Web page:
Of course, I have been to IKEA on numerous occasions trying to find "back-up Bears". To my chagrin, IKEA dropped the ball on their "Swedish for common sense" tag line and stopped selling these little guys.

Now, $1 breakfasts? THAT is common sense!

Come on IKEA! I am a VIP client! Where are the Bears???

Thanks for your trouble IKEA, but I don't need a bear chair.

Now, in IKEA's defence, they do carry similar little bears...and my mother-in-law picked one up - bless her heart. But alas, Drew took one look at him and threw him aside. He was a bear...but he was not Bear.

Nope. Didn't work.

Some believe that allowing your child to develop a strong bond with a particular stuffed toy or a blanket or what-have-you is not a good thing. And to them I say, "whatever". I grew up with my own security friends - "baby doll", "Mary doll" (who I accidentally dropped into the Lion's Den at the zoo and then proceeded to watch her get mauled), "Chickadee" and my "blankie".

Ahhhhh Linus and his blankie.

My brothers also had theirs. Paul had a blankie up to the point that it slowly became and tiny little, ratty square of fabric. Matt had "Doggie". Not the same "Doggie" as Julian to be clear. His was brown and white and I don't think he ever got re-stuffed as I recall him being very floppy from all the love and snuggles.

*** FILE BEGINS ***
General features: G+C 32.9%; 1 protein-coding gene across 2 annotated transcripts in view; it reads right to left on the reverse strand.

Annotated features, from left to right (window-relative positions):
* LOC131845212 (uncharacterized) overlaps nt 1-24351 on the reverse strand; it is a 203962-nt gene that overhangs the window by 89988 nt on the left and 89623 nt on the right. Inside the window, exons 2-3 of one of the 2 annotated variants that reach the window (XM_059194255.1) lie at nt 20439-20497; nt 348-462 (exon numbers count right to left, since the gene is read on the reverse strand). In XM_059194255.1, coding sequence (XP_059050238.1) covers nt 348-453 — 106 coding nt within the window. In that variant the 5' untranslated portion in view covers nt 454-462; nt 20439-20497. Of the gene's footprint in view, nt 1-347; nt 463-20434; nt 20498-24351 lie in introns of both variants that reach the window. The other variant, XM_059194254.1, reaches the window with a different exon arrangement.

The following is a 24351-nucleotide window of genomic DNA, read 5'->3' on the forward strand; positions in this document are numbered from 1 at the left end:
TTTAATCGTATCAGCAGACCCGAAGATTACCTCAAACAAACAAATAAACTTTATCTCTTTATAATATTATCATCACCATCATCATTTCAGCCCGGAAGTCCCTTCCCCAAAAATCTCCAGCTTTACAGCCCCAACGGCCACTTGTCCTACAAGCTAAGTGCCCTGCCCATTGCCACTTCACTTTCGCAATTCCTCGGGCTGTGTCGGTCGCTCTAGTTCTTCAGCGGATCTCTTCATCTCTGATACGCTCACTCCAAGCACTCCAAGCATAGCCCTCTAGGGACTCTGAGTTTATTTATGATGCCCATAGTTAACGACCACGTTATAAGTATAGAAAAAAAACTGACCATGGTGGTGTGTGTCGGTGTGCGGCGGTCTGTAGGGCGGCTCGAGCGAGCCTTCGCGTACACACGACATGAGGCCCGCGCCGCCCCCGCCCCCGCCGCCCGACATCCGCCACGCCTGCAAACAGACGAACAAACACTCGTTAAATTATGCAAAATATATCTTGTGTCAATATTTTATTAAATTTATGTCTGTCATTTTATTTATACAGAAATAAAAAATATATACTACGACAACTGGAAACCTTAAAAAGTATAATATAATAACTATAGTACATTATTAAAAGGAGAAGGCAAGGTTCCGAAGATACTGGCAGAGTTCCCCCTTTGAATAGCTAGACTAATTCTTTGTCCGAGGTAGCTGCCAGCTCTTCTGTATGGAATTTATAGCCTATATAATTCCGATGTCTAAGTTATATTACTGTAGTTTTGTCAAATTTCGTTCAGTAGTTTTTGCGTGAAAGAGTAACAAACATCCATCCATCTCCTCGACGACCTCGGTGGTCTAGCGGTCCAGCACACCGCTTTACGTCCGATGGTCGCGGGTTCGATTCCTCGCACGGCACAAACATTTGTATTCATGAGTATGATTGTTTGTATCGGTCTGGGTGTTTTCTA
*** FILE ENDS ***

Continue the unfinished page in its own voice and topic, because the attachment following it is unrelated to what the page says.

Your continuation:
My point is, we all need comfort in this world.

This would work for me just fine please and thank you!

Life can be a scary thing full of new and unexpected experiences - especially for young children - and having something other than Mommy or Daddy to reach out to to provide companionship and a sense of security is very normal and is not only helpful to them - but to said Mommy and Daddy who can not snuggle with their children 24/7.

A Mommy and Daddy blankie. Good call!

As adults, we have to learn not to rely too heavily on these "security blankets" - because it either looks a tad immature (if it is a furry stuffed toy), or it has morphed into something less innocent like a constant parade of food, cigarettes, booze, drugs get my point. Adult security sometimes becomes unhealthy in the form of addictions.

Yeah...not a very manly look dude.

Mmmmm...fettucine alfredo.

Some find comfort in the bottle.

But if we bring our children up to find their main source of comfort in the security of our loving arms, with the balance of teaching them that they can go out into the scary world and we will always be there for them, then having "creature comforts" is just fine.

Drew finding comfort in the many kisses he gets from Mama.

And on that note, if you happen to have any of those IKEA bears as pictured above lying around, Please let me know. I am willing to pay a premium for a back-up.

Not for this bear...but the point has been made.

Having another one would give me a sense of comfort and security.




  1. Warm & Witty. Like you and your beautiful family.

  2. Do you know that Kelly's "Bear-Bear" is one that you gave to me for my birthday one year, long before she was even a twinkle in my eye? Pretty special if you ask me.... Sarah